This, said Margaret Thatcher as she drew Friedrich Hayek’s The Constitution of Liberty from her bag and slammed it on the table, is what we believe. The “vegetables”, as Spitting Image so memorably characterised her cabinet, agreed.
Thatcher knew what she believed and the business community knew it too. It was the clarity of her commitment to freedom in the markets that allowed new industries to emerge, not least a City of London freed from the regulation that had historically constrained it. It also allowed other, older, heavier industries to collapse. Like her or loathe her, Thatcher built modern Britain.
At the CBI, the Prime Minister attempted some Hayekian thinking of his own this week, when he declared to Britain’s business royalty: “Government cannot fix everything and government sometimes should get out of your hair.”
The sentiment would once have been red meat to the assembled. Instead, on Monday, it went down as badly as Johnson’s jokes.
It is, after all, entirely at odds with the actions of the government today. “Taxes are rising to their highest level as a percentage of GDP since the 1950s.” Not my words, but those of the Chancellor, Rishi Sunak, in his recent budget speech. Public spending today is over half of GDP. Under Thatcher, it was close to a third.
The government’s profligacy is not entirely ideological, of course. The pandemic demanded war-time levels of public spending. But it is not entirely absent of ideology either. The Prime Minister’s stated ambition to “level up” the country, as yet still undefined, demands a more active state than any of his Conservative predecessors has promised in living memory.
The idea that this government is stepping out of the way of the free market is therefore laughable. For businesses right now, it is also not desirable.
The pandemic drew the private sector and the state closer together than they have been in many years. First, the state saved the private sector, primarily thanks to furlough. Then, the private sector saved the state, with the development and production of vaccines.
It is always right to heed Milton Friedman’s dictum that we should always “keep our eyes” on “government spending.” But it is wrong to think that government does not have a critical role to play in the years to come, in partnership with the private sector.
After all, the challenges that businesses now face cannot be faced alone.
Britain is woefully over-centralised and, outside of London, poorly connected. Businesses cannot lay the railway tracks that will create the excess capacity they need to trade along.
Businesses also cannot respond to climate change without government action more ambitious than what was agreed at Cop26, a conference seemingly hampered by Boris Johnson’s unwillingness to conduct the “shuttle diplomacy” that makes a success or failure of them.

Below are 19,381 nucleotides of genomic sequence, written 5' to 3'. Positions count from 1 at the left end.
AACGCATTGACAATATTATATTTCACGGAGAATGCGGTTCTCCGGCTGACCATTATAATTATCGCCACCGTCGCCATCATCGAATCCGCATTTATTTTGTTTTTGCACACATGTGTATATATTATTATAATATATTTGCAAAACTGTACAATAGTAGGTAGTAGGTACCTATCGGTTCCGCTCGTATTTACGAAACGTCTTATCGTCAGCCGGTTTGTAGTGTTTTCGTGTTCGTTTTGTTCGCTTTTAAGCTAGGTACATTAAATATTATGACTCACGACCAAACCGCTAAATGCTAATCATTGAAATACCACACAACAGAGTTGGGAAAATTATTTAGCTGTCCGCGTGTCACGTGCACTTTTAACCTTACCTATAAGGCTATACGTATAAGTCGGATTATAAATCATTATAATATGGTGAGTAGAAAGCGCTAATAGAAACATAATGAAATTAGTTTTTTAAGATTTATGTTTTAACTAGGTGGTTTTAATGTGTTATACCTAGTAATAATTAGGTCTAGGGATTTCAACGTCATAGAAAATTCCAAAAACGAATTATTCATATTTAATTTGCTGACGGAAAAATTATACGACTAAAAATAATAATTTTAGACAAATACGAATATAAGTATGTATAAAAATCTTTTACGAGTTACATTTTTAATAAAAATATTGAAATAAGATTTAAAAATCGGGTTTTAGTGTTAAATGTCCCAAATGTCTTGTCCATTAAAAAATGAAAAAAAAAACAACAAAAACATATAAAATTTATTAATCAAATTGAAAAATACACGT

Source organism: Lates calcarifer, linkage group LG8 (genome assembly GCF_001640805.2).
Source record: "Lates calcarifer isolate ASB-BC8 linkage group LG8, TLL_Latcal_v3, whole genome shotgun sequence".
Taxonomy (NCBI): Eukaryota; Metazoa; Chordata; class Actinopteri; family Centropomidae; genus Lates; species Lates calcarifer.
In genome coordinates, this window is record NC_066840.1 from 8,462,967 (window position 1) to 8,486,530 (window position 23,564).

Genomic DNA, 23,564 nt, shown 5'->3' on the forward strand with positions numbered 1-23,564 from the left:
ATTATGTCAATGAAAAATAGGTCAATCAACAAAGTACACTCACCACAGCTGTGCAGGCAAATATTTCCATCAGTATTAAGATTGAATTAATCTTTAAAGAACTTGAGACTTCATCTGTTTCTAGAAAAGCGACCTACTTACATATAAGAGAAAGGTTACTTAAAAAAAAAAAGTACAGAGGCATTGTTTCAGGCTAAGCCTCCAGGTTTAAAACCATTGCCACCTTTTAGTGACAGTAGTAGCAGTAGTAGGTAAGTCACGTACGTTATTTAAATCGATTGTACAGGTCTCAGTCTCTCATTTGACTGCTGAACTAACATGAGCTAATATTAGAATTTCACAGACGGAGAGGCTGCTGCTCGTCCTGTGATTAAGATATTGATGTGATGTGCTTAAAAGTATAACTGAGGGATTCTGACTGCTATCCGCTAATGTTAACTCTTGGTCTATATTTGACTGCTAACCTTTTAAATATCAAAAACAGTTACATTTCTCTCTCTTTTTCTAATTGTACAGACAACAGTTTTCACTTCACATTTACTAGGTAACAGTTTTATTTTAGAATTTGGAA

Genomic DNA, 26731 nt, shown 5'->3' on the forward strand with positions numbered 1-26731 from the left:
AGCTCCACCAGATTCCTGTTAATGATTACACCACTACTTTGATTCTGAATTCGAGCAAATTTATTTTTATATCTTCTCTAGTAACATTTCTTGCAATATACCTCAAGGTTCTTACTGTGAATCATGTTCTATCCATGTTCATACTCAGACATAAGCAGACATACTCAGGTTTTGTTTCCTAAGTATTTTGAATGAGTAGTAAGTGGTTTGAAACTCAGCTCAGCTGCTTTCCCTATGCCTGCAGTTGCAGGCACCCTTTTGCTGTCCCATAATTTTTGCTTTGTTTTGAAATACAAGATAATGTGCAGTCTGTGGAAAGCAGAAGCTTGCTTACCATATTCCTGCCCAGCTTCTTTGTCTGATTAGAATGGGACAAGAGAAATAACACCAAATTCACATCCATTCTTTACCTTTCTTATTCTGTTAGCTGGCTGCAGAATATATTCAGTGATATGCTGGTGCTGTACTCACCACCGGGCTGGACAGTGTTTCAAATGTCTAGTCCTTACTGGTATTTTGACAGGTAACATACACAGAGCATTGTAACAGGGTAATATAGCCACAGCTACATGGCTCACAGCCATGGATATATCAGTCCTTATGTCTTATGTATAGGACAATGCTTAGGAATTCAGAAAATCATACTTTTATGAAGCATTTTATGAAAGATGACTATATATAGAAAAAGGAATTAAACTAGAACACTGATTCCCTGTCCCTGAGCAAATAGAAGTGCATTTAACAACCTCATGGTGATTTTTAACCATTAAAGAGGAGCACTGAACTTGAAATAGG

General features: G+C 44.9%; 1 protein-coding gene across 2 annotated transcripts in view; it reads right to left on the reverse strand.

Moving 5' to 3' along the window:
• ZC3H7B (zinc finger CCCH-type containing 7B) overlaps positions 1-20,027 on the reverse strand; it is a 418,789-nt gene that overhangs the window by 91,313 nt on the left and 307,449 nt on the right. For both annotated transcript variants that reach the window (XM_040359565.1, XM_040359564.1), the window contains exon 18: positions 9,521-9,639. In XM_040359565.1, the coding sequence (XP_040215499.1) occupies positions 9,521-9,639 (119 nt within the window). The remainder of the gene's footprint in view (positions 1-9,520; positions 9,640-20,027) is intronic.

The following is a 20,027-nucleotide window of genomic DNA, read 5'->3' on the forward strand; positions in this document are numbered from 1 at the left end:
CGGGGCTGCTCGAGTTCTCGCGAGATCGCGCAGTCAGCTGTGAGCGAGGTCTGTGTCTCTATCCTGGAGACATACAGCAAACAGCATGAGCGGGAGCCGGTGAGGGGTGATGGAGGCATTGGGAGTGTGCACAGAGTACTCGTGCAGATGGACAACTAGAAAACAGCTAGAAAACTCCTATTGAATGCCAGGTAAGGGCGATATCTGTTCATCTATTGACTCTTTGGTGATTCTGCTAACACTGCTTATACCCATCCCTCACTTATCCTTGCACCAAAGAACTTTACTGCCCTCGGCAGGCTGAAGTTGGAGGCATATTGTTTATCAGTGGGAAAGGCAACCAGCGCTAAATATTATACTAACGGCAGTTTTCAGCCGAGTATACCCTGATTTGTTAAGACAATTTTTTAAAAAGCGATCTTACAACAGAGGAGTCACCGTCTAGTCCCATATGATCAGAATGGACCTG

And businesses cannot protect themselves from the predations of states, like China, that make a mockery of global trade by subsiding their own industries to bankrupt those of others.
Commonplace in mainland Europe, Britain needs an industrial strategy: not one that seeks to pick winners and protect them, but rather one that illustrates the government’s ambitions and where its own investment will lie. It is precisely the kind of industrial strategy promised by the May government, and then quietly shelved under this one.
The answer is not an ever-swelling state. Like any large bureaucracy, when states swell they sprawl – hoarding power while growing less effective and more corrupt. The danger of a state that swells without clear direction, as Britain’s has, is that this sprawl becomes inevitable.
The state must not be allowed to swell continuously, but it shouldn’t shrink to Thatcherite levels either. Given the challenges that both business and society face today, the state needs to be better. It should use market incentives, like carbon taxes, to encourage businesses to pursue better outcomes. It should limit its investments to areas where only governments can succeed, like national infrastructure and long-term scientific research. And it should clearly signal its intentions to the business community, whose pursuit of enlightened self-interest will then serve both society and shareholders.
In short, this is not a time for Thatcher’s ideology. But it is a time for her clarity of thought and deed.